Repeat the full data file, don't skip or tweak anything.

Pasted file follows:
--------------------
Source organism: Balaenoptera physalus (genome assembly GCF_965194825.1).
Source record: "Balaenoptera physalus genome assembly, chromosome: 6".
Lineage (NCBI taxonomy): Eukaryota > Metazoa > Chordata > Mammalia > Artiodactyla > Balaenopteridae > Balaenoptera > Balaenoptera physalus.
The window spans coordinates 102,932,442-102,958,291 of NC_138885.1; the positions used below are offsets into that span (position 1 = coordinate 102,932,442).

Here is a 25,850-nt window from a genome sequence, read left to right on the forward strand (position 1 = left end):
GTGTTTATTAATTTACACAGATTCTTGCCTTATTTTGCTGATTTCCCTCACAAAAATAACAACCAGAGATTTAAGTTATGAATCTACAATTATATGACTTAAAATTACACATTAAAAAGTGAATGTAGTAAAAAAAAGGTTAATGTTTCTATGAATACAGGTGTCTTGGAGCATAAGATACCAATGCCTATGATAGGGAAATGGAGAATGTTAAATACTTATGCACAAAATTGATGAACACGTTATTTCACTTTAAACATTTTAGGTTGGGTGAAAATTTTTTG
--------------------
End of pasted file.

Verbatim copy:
Source organism: Balaenoptera physalus (genome assembly GCF_965194825.1).
Source record: "Balaenoptera physalus genome assembly, chromosome: 6".
Lineage (NCBI taxonomy): Eukaryota > Metazoa > Chordata > Mammalia > Artiodactyla > Balaenopteridae > Balaenoptera > Balaenoptera physalus.
The window spans coordinates 102,932,442-102,958,291 of NC_138885.1; the positions used below are offsets into that span (position 1 = coordinate 102,932,442).

Here is a 25,850-nt window from a genome sequence, read left to right on the forward strand (position 1 = left end):
GTGTTTATTAATTTACACAGATTCTTGCCTTATTTTGCTGATTTCCCTCACAAAAATAACAACCAGAGATTTAAGTTATGAATCTACAATTATATGACTTAAAATTACACATTAAAAAGTGAATGTAGTAAAAAAAAGGTTAATGTTTCTATGAATACAGGTGTCTTGGAGCATAAGATACCAATGCCTATGATAGGGAAATGGAGAATGTTAAATACTTATGCACAAAATTGATGAACACGTTATTTCACTTTAAACATTTTAGGTTGGGTGAAAATTTTTTG